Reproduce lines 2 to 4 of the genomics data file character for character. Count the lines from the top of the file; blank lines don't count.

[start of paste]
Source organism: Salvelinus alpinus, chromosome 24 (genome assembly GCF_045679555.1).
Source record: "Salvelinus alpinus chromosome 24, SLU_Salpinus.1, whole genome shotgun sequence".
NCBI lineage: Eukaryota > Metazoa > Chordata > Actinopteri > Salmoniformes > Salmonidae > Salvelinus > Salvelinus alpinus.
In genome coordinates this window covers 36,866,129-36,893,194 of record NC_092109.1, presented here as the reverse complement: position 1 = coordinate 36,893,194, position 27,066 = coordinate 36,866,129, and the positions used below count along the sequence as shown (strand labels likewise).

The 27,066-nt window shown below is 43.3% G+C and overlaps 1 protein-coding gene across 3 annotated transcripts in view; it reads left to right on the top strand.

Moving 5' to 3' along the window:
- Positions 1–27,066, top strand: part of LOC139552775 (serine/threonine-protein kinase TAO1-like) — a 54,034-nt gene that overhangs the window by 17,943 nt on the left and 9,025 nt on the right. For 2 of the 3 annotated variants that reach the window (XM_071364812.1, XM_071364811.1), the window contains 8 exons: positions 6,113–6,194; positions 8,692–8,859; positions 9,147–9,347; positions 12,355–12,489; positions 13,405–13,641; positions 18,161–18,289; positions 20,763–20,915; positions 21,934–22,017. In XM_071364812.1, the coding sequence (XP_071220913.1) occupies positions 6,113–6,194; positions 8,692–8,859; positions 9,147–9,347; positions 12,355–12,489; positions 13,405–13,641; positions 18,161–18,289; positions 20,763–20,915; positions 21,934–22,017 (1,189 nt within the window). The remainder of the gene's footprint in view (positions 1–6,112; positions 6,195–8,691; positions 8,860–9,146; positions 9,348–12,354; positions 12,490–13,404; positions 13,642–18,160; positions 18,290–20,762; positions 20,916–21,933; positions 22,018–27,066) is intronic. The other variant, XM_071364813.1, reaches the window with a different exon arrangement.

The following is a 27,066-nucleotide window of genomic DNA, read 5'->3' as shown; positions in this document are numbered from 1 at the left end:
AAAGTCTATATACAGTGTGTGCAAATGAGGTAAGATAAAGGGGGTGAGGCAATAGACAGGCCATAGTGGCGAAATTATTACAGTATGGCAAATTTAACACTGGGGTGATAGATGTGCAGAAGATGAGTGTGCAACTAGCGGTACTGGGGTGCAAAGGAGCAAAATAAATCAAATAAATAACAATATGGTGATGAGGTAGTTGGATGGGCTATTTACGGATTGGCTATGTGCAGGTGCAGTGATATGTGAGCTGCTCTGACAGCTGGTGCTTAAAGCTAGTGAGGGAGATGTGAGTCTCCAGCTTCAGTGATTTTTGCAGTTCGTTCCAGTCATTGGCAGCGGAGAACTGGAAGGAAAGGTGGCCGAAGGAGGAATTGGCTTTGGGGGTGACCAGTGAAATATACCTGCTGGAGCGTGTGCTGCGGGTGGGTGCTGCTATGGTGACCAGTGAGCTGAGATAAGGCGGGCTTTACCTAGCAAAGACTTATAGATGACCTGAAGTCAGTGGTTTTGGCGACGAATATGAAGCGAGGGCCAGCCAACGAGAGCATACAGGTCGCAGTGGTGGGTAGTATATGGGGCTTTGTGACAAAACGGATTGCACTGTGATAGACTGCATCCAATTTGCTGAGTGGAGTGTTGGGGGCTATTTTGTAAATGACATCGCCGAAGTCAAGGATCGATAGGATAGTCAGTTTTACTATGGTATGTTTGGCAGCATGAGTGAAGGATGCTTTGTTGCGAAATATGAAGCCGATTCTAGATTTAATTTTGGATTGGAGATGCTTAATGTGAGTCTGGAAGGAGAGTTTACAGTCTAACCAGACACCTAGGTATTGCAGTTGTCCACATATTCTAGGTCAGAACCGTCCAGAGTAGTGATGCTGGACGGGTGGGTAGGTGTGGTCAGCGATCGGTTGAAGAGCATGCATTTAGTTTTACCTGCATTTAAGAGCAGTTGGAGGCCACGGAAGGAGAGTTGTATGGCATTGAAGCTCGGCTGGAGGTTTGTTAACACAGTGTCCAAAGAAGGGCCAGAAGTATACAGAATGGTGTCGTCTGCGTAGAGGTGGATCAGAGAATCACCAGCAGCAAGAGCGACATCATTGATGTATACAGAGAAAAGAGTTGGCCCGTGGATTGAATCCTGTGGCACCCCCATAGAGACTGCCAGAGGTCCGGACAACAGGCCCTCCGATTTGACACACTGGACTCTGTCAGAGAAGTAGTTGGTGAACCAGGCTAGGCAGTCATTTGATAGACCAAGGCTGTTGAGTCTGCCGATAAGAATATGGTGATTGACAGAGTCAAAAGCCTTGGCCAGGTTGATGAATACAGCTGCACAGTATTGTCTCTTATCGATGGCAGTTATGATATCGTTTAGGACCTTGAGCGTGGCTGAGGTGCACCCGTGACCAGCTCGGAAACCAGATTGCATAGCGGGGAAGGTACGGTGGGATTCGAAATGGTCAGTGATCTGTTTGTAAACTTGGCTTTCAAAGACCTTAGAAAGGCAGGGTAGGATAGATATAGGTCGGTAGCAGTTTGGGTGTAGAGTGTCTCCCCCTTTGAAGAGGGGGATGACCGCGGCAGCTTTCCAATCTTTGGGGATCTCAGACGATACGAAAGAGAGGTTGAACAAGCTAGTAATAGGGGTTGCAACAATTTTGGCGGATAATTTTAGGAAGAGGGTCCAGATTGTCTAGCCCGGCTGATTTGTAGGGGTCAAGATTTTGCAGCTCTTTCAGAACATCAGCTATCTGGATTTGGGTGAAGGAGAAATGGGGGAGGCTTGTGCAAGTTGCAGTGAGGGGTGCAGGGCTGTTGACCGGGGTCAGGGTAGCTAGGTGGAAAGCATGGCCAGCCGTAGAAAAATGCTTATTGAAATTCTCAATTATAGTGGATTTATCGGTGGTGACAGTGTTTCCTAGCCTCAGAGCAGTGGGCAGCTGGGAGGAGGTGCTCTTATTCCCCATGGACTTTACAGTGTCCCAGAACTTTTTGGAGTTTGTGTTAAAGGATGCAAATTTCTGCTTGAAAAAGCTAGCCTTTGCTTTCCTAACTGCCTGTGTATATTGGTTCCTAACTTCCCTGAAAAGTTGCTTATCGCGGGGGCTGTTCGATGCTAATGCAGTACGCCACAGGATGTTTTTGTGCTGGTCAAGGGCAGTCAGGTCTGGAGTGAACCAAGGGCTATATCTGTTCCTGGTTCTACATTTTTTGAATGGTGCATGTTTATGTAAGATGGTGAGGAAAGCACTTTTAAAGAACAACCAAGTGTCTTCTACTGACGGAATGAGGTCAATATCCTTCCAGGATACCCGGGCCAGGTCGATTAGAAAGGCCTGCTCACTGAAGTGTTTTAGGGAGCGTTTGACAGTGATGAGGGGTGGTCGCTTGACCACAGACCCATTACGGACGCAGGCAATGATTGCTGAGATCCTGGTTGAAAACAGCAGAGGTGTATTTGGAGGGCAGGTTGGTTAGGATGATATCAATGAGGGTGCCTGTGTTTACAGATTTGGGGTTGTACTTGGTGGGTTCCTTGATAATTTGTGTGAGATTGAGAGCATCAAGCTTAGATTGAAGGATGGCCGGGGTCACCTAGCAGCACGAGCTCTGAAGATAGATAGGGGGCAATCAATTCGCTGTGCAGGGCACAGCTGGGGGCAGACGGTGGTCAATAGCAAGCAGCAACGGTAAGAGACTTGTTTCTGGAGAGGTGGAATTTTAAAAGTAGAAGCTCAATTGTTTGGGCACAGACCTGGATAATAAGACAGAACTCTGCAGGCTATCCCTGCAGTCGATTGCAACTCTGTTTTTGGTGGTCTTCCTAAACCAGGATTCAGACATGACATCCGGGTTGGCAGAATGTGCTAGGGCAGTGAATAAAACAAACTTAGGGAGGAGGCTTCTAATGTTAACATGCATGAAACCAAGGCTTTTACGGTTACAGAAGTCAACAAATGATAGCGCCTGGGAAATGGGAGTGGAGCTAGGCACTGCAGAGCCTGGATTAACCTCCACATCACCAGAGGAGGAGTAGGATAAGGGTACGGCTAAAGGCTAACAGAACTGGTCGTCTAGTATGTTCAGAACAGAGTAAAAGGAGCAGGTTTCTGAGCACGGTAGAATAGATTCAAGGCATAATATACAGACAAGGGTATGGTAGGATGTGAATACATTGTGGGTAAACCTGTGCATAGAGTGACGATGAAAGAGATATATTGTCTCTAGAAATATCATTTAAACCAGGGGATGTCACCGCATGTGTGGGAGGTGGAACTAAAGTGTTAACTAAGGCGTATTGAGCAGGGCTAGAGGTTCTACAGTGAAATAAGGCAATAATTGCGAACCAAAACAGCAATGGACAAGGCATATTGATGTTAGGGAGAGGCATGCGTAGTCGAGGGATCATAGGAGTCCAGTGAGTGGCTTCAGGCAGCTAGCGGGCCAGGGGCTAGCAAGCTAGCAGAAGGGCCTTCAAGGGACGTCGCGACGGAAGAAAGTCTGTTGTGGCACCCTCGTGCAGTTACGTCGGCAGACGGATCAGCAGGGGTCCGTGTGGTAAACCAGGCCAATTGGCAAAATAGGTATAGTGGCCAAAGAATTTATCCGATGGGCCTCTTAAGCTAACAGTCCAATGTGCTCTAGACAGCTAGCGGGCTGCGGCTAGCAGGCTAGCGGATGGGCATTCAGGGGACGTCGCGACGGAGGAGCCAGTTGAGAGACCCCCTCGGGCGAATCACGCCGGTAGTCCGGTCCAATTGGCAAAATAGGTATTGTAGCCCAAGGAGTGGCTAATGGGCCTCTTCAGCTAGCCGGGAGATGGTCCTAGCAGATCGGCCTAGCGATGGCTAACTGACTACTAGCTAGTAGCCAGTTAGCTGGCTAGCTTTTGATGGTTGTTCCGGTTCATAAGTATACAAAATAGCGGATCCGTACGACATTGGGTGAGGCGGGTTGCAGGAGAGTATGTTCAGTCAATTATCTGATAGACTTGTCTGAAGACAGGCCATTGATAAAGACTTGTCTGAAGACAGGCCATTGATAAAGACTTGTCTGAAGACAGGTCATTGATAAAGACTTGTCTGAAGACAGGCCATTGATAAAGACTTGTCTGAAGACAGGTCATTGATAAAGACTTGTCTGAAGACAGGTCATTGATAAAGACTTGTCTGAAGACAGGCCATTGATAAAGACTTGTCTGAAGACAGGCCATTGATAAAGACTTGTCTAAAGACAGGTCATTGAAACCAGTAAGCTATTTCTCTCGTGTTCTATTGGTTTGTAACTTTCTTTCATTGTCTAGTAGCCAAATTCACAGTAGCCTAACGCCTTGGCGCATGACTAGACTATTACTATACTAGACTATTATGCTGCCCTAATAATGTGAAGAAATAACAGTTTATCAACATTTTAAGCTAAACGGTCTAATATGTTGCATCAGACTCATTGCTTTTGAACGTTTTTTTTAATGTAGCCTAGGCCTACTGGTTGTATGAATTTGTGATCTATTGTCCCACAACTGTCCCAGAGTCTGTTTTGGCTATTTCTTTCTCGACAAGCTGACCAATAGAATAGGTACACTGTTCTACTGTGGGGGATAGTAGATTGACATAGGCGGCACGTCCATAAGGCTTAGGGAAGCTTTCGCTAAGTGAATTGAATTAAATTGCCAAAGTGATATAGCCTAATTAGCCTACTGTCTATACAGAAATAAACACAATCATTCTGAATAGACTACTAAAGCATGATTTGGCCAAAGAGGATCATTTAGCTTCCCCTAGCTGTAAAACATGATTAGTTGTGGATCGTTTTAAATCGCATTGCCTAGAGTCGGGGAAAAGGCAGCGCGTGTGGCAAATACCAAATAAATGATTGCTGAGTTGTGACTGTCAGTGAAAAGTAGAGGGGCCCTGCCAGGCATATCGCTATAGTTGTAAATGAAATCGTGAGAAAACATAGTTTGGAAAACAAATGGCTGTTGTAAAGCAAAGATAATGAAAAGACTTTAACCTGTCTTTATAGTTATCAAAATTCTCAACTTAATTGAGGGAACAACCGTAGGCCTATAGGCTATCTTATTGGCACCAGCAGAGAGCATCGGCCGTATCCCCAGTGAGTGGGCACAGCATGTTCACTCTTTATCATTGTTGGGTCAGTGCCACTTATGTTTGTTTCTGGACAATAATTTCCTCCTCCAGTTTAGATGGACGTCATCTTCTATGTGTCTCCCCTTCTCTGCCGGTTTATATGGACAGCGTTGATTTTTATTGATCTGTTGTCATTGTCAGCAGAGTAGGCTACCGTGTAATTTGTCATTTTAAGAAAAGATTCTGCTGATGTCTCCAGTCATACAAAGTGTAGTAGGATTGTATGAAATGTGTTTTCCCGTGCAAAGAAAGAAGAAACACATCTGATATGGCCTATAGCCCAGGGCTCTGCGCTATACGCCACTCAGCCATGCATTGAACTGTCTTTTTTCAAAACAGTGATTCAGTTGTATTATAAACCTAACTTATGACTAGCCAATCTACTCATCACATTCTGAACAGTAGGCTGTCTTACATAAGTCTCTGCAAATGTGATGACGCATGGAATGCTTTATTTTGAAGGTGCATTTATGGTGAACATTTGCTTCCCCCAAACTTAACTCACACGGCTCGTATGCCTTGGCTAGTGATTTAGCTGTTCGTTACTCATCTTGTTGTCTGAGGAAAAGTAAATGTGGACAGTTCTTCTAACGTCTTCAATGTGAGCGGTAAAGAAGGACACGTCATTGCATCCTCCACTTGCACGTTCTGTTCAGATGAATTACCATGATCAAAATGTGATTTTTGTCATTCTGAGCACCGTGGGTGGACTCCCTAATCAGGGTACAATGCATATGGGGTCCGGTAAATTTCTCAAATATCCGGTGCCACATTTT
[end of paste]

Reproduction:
Source record: "Salvelinus alpinus chromosome 24, SLU_Salpinus.1, whole genome shotgun sequence".
NCBI lineage: Eukaryota > Metazoa > Chordata > Actinopteri > Salmoniformes > Salmonidae > Salvelinus > Salvelinus alpinus.
In genome coordinates this window covers 36,866,129-36,893,194 of record NC_092109.1, presented here as the reverse complement: position 1 = coordinate 36,893,194, position 27,066 = coordinate 36,866,129, and the positions used below count along the sequence as shown (strand labels likewise).